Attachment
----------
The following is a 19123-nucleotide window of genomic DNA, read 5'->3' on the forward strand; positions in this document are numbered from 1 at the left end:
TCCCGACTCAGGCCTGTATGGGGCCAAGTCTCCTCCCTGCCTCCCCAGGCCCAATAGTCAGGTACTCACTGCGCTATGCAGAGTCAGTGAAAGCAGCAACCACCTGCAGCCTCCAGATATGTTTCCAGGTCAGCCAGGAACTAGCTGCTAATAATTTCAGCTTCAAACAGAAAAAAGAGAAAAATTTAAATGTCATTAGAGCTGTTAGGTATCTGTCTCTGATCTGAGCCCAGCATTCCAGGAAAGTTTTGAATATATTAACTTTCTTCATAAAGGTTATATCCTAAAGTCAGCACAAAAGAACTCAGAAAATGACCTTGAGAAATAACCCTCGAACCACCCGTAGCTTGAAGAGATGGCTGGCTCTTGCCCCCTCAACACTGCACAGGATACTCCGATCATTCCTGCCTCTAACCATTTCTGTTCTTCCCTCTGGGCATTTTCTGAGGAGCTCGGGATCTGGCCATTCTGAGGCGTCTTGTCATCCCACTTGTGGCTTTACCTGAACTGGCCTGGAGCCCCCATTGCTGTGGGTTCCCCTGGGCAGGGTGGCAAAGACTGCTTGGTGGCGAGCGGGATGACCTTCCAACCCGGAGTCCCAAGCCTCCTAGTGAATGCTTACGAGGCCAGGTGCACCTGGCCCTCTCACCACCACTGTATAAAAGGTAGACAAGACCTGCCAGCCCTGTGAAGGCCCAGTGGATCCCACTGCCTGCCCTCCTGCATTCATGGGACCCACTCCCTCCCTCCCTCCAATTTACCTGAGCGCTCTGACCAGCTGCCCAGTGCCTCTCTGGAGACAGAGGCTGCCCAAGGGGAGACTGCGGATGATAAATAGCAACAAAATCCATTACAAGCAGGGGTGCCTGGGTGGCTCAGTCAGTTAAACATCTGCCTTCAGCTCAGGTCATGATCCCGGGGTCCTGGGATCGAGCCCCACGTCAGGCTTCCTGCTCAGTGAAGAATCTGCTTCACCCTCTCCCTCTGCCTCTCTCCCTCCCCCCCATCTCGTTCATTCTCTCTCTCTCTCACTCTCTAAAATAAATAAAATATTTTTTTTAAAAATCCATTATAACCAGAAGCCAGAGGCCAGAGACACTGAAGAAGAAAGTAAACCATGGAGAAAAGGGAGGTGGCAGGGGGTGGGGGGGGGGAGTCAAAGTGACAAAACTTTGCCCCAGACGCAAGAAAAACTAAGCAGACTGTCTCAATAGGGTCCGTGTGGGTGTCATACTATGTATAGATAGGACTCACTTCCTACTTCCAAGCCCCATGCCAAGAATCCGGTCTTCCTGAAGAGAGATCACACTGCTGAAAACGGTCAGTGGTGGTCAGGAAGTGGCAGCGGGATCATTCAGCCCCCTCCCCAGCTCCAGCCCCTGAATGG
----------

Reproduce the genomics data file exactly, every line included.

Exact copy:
The following is a 19123-nucleotide window of genomic DNA, read 5'->3' on the forward strand; positions in this document are numbered from 1 at the left end:
TCCCGACTCAGGCCTGTATGGGGCCAAGTCTCCTCCCTGCCTCCCCAGGCCCAATAGTCAGGTACTCACTGCGCTATGCAGAGTCAGTGAAAGCAGCAACCACCTGCAGCCTCCAGATATGTTTCCAGGTCAGCCAGGAACTAGCTGCTAATAATTTCAGCTTCAAACAGAAAAAAGAGAAAAATTTAAATGTCATTAGAGCTGTTAGGTATCTGTCTCTGATCTGAGCCCAGCATTCCAGGAAAGTTTTGAATATATTAACTTTCTTCATAAAGGTTATATCCTAAAGTCAGCACAAAAGAACTCAGAAAATGACCTTGAGAAATAACCCTCGAACCACCCGTAGCTTGAAGAGATGGCTGGCTCTTGCCCCCTCAACACTGCACAGGATACTCCGATCATTCCTGCCTCTAACCATTTCTGTTCTTCCCTCTGGGCATTTTCTGAGGAGCTCGGGATCTGGCCATTCTGAGGCGTCTTGTCATCCCACTTGTGGCTTTACCTGAACTGGCCTGGAGCCCCCATTGCTGTGGGTTCCCCTGGGCAGGGTGGCAAAGACTGCTTGGTGGCGAGCGGGATGACCTTCCAACCCGGAGTCCCAAGCCTCCTAGTGAATGCTTACGAGGCCAGGTGCACCTGGCCCTCTCACCACCACTGTATAAAAGGTAGACAAGACCTGCCAGCCCTGTGAAGGCCCAGTGGATCCCACTGCCTGCCCTCCTGCATTCATGGGACCCACTCCCTCCCTCCCTCCAATTTACCTGAGCGCTCTGACCAGCTGCCCAGTGCCTCTCTGGAGACAGAGGCTGCCCAAGGGGAGACTGCGGATGATAAATAGCAACAAAATCCATTACAAGCAGGGGTGCCTGGGTGGCTCAGTCAGTTAAACATCTGCCTTCAGCTCAGGTCATGATCCCGGGGTCCTGGGATCGAGCCCCACGTCAGGCTTCCTGCTCAGTGAAGAATCTGCTTCACCCTCTCCCTCTGCCTCTCTCCCTCCCCCCCATCTCGTTCATTCTCTCTCTCTCTCACTCTCTAAAATAAATAAAATATTTTTTTTAAAAATCCATTATAACCAGAAGCCAGAGGCCAGAGACACTGAAGAAGAAAGTAAACCATGGAGAAAAGGGAGGTGGCAGGGGGTGGGGGGGGGGAGTCAAAGTGACAAAACTTTGCCCCAGACGCAAGAAAAACTAAGCAGACTGTCTCAATAGGGTCCGTGTGGGTGTCATACTATGTATAGATAGGACTCACTTCCTACTTCCAAGCCCCATGCCAAGAATCCGGTCTTCCTGAAGAGAGATCACACTGCTGAAAACGGTCAGTGGTGGTCAGGAAGTGGCAGCGGGATCATTCAGCCCCCTCCCCAGCTCCAGCCCCTGAATGG